GRI 3 (c) states:

When goods cannot be classified by reference to 3(a) or 3(b), they shall be classified under the heading which occurs last in numerical order among those which equally merit consideration.

The heading which appears last in numerical order among those which equally merit consideration, is heading 7020, HTSUS. Therefore, the article is classifiable under heading 7020, HTSUS, as other articles of glass.

Finally, we note that IA applicant suggests that an established and uniform practice, has developed under the TSUS with respect to sand timers. The U. S. Courts have long recognized that the Customs Service has and does establish uniform practices in regard to the treatment of goods coming into this country. A uniform practice may be established, inter alia, by actual uniform treatment of goods by the various ports. See, Heraeus-Amersil, Inc, v. United States, 8 CIT 329, 600 F. Supp. (1984) and ?315(d), Tariff Act of 1930, as amended. The existence of an established and uniform practice must be shown by positive evidence. Strum, A Manual of Customs Law (1993), ?52.4. The IA applicant has not provided any positive evidence of an established and uniform practice.

Furthermore, classification of goods under the HTSUS, which became effective as the tariff law of the United States on January 1, 1989, is governed by the General Rules of Interpretation, which provide in pertinent part, that "classification shall be determined according to the terms of the headings and any relative section or chapter notes, and provided such headings or notes do not otherwise require, according to the remaining GRIs." The classification of the instant sand timers results from a change made by Congress in enacting a new tariff schedule, the HTSUS.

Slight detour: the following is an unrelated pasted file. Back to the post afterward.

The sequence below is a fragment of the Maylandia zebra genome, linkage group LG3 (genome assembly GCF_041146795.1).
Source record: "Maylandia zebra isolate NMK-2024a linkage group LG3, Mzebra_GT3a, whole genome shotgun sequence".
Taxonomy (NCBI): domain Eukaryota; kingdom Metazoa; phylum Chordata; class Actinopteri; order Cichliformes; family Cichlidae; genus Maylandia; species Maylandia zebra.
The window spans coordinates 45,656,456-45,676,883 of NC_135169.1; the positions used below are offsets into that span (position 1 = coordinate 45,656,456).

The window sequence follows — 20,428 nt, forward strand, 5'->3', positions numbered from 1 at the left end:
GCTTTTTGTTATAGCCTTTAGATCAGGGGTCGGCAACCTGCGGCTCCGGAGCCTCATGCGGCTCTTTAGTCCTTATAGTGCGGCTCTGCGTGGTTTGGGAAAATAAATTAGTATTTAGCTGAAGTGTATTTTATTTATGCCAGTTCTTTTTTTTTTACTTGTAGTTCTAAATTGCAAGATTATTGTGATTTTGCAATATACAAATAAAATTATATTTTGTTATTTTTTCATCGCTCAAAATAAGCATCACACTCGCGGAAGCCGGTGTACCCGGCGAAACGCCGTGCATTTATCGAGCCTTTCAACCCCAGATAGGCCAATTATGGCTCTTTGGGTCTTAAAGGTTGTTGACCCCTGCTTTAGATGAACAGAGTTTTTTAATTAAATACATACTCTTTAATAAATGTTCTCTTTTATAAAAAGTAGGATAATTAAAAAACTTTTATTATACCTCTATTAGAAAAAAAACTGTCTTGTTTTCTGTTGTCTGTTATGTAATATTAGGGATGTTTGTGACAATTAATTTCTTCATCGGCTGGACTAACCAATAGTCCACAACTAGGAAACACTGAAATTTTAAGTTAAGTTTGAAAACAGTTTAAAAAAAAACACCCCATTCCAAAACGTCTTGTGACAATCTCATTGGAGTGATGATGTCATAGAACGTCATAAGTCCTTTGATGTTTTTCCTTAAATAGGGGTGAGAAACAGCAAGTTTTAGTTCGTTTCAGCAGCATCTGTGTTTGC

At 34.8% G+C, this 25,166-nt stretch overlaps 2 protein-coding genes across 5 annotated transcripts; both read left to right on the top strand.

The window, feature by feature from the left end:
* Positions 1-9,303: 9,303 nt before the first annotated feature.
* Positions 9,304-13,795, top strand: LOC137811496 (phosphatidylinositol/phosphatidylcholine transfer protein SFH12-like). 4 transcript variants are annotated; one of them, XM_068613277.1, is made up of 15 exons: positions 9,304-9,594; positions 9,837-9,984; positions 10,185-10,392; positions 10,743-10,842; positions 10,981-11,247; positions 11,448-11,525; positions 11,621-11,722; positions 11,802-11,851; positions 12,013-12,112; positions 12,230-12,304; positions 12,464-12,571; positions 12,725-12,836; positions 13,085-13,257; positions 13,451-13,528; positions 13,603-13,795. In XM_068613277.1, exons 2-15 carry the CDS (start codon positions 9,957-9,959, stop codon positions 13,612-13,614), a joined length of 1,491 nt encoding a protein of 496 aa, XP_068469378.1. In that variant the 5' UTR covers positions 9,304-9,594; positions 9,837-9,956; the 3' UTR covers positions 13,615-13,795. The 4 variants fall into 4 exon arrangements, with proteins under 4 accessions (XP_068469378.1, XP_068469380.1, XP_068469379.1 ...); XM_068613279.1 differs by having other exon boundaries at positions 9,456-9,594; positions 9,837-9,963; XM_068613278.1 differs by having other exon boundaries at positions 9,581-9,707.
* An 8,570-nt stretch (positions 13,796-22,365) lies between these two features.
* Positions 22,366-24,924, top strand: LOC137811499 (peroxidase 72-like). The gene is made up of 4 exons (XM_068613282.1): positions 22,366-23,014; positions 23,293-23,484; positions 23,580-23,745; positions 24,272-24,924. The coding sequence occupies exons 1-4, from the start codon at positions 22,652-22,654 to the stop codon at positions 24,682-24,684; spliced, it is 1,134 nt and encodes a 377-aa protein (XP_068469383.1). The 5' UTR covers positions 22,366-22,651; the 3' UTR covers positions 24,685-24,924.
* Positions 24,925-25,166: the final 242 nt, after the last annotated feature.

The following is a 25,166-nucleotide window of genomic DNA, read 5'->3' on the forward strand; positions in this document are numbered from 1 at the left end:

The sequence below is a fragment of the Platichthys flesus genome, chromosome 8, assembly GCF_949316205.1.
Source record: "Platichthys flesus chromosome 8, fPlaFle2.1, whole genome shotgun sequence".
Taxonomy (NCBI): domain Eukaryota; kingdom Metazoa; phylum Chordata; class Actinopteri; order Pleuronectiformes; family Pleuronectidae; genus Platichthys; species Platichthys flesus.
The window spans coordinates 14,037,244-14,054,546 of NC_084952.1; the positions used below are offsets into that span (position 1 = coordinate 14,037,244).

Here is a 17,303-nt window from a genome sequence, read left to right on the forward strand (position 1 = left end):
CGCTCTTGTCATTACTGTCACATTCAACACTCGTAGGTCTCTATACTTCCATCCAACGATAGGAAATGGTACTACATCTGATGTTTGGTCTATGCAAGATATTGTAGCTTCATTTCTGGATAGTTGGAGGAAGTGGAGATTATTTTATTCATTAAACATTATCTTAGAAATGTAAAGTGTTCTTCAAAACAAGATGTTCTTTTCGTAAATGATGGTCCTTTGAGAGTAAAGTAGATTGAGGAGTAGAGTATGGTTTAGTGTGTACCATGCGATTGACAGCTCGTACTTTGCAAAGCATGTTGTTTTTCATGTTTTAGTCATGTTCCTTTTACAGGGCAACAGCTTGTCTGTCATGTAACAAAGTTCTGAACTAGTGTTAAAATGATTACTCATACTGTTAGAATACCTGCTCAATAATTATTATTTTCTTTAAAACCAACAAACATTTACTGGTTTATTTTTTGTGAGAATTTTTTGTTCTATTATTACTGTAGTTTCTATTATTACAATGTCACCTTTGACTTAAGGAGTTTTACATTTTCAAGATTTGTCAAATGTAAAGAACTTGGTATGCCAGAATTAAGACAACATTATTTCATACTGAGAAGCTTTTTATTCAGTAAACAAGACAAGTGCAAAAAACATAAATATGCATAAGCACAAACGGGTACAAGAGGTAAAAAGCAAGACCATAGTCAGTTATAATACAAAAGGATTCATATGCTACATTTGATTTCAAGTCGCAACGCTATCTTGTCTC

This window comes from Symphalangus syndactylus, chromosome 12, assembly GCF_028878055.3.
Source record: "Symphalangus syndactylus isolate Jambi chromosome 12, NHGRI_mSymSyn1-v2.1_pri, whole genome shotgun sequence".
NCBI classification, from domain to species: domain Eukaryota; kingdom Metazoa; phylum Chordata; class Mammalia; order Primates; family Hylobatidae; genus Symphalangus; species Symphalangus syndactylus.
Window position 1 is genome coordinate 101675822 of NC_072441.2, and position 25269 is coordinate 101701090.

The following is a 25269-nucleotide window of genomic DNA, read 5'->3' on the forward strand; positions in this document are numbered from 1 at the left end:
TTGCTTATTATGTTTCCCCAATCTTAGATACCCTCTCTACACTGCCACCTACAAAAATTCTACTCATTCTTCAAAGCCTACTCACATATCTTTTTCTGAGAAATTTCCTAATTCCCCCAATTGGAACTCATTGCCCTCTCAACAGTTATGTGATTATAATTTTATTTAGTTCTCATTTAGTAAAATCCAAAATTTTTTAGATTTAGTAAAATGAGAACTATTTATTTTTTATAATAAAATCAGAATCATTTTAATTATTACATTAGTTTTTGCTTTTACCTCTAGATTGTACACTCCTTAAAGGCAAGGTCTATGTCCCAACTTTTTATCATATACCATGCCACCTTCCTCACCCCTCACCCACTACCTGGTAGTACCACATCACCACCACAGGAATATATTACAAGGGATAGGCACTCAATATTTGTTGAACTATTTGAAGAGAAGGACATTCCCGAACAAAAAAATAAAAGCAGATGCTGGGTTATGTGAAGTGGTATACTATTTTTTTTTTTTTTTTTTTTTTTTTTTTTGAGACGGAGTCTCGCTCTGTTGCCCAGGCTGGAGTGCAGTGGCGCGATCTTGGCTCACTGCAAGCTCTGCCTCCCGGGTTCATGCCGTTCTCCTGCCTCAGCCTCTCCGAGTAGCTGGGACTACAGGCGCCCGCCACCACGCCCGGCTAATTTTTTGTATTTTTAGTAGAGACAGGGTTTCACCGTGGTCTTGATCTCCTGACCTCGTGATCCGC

For the foregoing reasons we find that the sand timers are classifiable under heading 7020, HTSUS, as other articles of glass with a general column one duty rate of 6.3% ad valorem.

This decision should be mailed by your office to the internal advice requester no later than 60 days from the date of this letter. On that date, the Office of Regulations and Rulings will take steps to make the decision available to Customs personnel via the Customs Rulings Module in ACS and the public via the Diskette Subscription Service, Freedom of Information Act and other public access channels.


John Durant, Director
Commercial Rulings